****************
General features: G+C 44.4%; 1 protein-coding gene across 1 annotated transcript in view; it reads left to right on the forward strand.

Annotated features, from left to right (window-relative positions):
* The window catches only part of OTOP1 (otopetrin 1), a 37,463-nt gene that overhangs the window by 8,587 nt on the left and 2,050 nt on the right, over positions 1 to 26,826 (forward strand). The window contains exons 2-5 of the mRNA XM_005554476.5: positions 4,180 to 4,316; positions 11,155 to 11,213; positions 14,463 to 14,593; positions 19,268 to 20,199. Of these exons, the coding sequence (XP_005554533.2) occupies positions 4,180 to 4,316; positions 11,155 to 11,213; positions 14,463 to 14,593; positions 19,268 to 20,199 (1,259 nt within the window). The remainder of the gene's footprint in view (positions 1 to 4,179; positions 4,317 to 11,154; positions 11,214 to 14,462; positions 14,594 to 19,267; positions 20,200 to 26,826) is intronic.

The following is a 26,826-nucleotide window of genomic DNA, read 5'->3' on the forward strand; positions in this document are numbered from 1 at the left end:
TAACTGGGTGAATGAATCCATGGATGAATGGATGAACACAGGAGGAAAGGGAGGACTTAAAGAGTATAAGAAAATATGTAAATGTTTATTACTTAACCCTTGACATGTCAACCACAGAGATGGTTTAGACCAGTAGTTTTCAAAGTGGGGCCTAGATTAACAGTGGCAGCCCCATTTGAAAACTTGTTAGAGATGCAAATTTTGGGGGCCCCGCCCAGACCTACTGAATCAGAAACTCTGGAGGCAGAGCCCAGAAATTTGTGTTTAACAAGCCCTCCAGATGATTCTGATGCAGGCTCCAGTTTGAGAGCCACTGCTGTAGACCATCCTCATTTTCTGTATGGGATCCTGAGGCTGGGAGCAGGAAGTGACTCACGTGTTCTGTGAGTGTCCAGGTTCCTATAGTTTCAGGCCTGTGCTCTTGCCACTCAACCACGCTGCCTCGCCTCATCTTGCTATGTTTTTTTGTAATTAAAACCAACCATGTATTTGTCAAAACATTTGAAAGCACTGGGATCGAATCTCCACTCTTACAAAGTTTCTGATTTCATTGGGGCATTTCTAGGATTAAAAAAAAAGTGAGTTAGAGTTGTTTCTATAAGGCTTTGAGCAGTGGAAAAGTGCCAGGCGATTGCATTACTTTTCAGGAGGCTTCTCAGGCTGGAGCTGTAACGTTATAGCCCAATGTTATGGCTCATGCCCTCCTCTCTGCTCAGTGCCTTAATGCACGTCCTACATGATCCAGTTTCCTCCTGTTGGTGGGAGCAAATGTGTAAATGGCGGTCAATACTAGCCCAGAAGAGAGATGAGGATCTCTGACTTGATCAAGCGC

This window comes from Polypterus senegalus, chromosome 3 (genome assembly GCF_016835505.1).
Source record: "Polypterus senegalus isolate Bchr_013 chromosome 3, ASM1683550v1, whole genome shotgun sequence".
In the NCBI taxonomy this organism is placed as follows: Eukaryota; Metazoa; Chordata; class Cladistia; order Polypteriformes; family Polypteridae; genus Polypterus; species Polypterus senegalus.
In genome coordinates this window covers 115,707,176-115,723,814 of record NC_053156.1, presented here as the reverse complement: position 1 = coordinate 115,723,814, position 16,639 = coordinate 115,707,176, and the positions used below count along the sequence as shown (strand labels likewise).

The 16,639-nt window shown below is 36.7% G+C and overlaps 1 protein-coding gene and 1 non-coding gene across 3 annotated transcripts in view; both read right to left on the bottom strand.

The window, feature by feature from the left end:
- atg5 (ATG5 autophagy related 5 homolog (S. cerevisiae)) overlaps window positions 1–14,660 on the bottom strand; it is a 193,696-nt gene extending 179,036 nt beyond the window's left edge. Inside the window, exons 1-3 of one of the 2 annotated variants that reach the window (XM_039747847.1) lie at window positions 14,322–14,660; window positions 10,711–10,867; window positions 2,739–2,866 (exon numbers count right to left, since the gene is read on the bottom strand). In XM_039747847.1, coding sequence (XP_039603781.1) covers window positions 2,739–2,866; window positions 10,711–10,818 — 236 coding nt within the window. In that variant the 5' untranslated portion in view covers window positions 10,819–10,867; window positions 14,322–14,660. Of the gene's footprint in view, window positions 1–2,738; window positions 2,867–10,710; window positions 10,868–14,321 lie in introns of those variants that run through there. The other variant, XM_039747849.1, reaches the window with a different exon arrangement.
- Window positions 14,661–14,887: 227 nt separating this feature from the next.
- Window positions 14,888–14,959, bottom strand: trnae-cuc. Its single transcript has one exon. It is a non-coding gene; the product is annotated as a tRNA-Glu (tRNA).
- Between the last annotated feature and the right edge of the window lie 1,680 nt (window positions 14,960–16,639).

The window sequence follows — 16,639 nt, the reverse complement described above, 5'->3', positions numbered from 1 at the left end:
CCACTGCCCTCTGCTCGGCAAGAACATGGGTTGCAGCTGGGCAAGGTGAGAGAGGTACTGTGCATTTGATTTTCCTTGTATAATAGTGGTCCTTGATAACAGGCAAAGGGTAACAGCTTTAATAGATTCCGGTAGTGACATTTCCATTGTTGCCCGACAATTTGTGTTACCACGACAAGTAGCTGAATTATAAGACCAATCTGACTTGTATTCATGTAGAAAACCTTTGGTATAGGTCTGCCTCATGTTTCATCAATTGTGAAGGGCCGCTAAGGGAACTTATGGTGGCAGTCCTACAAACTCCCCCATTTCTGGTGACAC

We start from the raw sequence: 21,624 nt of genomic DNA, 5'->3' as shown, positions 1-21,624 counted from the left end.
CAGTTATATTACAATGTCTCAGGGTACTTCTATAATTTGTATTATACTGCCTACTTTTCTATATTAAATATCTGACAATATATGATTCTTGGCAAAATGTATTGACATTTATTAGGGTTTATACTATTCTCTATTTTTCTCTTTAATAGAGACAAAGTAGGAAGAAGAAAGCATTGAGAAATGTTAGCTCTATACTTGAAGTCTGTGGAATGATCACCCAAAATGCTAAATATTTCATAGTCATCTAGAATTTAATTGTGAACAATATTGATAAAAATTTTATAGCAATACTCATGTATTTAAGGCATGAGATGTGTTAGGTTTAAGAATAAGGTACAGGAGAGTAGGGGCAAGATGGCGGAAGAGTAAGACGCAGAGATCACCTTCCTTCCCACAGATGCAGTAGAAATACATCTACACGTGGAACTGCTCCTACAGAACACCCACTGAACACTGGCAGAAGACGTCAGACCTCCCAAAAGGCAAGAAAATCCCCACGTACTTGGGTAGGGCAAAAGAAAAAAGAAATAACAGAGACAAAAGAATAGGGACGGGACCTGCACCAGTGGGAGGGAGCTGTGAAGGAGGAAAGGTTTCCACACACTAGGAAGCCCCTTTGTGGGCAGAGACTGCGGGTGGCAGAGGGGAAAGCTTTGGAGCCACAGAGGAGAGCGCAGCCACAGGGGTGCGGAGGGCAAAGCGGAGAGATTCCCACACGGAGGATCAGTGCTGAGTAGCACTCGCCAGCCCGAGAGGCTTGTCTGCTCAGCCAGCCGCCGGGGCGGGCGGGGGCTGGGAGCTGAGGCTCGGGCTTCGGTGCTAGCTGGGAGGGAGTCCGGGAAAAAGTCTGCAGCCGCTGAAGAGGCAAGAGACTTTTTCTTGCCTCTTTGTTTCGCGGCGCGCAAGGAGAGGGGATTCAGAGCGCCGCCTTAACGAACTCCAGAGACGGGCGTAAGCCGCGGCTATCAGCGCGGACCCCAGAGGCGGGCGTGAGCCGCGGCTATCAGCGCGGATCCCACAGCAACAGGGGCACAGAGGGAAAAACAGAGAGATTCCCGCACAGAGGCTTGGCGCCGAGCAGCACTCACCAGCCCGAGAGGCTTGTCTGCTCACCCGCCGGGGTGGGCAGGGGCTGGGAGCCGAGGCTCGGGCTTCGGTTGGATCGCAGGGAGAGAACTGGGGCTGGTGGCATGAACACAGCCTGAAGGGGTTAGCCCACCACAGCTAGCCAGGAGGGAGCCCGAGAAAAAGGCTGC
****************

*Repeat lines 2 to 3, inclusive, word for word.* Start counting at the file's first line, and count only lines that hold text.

Annotated features, from left to right (window-relative positions):
* The window catches only part of OTOP1 (otopetrin 1), a 37,463-nt gene that overhangs the window by 8,587 nt on the left and 2,050 nt on the right, over positions 1 to 26,826 (forward strand). The window contains exons 2-5 of the mRNA XM_005554476.5: positions 4,180 to 4,316; positions 11,155 to 11,213; positions 14,463 to 14,593; positions 19,268 to 20,199. Of these exons, the coding sequence (XP_005554533.2) occupies positions 4,180 to 4,316; positions 11,155 to 11,213; positions 14,463 to 14,593; positions 19,268 to 20,199 (1,259 nt within the window). The remainder of the gene's footprint in view (positions 1 to 4,179; positions 4,317 to 11,154; positions 11,214 to 14,462; positions 14,594 to 19,267; positions 20,200 to 26,826) is intronic.